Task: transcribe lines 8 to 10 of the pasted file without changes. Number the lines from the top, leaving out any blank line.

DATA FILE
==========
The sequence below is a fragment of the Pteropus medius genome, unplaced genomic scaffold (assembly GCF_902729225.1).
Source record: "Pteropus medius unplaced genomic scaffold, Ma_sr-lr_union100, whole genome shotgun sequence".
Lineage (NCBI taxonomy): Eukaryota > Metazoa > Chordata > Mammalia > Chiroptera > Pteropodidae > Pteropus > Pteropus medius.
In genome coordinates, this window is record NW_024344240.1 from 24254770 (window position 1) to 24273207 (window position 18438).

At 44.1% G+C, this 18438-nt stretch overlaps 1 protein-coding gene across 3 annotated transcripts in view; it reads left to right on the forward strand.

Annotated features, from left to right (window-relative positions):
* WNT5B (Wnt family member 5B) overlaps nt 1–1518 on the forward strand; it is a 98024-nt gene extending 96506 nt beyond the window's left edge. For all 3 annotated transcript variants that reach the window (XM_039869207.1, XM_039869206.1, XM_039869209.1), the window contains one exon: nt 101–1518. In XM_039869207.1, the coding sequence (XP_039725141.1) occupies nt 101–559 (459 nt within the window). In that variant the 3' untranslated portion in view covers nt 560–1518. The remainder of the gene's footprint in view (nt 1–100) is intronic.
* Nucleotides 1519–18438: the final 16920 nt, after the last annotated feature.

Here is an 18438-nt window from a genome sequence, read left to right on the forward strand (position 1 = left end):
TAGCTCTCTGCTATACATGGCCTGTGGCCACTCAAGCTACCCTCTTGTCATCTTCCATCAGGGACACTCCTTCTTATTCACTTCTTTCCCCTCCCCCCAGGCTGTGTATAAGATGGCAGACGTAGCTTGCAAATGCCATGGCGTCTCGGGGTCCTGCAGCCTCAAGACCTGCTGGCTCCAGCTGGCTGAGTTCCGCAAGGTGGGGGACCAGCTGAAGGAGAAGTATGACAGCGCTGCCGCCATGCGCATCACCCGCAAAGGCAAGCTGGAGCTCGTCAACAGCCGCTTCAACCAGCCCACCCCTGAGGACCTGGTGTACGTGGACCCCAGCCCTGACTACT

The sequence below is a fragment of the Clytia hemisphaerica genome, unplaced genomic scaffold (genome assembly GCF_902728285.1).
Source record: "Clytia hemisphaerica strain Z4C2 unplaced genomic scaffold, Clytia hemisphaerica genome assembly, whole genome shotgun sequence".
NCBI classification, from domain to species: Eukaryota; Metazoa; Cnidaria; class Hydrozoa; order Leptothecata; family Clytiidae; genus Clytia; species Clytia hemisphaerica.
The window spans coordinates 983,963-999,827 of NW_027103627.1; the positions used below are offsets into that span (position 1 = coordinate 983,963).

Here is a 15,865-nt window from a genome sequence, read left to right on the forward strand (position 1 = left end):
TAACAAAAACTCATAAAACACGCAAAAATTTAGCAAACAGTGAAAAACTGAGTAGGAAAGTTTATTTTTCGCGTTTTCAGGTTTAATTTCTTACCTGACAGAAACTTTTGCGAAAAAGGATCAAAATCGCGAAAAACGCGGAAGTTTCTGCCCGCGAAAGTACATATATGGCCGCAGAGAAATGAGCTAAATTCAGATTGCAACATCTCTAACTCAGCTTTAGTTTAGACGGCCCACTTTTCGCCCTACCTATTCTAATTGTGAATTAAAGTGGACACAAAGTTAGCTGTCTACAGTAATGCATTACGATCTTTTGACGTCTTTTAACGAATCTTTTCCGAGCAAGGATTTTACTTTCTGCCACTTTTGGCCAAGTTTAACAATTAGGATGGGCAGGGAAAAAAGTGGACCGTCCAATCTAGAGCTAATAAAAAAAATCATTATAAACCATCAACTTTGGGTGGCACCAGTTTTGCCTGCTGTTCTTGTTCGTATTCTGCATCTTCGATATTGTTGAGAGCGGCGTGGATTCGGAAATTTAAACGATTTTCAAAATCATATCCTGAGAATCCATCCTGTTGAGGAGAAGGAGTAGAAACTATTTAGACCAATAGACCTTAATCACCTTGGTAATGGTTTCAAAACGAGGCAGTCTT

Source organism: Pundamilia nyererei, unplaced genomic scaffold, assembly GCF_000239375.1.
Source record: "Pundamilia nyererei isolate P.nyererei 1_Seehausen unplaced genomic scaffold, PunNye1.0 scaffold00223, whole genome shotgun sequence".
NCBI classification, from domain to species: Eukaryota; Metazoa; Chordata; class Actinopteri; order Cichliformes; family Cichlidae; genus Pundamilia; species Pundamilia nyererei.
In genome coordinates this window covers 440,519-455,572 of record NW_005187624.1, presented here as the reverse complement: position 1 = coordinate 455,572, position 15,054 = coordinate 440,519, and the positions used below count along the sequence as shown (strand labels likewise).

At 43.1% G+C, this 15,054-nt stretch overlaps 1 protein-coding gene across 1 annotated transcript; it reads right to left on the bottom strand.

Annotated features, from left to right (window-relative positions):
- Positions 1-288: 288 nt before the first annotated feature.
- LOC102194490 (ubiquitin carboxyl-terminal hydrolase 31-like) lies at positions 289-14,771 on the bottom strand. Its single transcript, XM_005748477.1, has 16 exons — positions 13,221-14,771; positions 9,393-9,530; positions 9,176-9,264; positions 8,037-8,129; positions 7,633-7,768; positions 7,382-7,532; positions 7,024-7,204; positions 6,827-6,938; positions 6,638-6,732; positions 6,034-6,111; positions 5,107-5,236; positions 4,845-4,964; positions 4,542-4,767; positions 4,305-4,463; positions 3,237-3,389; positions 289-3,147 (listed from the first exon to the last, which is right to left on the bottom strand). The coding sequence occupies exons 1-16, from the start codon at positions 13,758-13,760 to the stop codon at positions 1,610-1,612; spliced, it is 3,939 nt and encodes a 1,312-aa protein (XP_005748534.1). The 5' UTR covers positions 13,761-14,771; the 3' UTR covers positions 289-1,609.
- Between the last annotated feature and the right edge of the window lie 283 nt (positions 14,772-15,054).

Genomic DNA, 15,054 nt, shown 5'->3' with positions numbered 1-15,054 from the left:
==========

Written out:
* Nucleotides 1519–18438: the final 16920 nt, after the last annotated feature.

Here is an 18438-nt window from a genome sequence, read left to right on the forward strand (position 1 = left end):
TAGCTCTCTGCTATACATGGCCTGTGGCCACTCAAGCTACCCTCTTGTCATCTTCCATCAGGGACACTCCTTCTTATTCACTTCTTTCCCCTCCCCCCAGGCTGTGTATAAGATGGCAGACGTAGCTTGCAAATGCCATGGCGTCTCGGGGTCCTGCAGCCTCAAGACCTGCTGGCTCCAGCTGGCTGAGTTCCGCAAGGTGGGGGACCAGCTGAAGGAGAAGTATGACAGCGCTGCCGCCATGCGCATCACCCGCAAAGGCAAGCTGGAGCTCGTCAACAGCCGCTTCAACCAGCCCACCCCTGAGGACCTGGTGTACGTGGACCCCAGCCCTGACTACT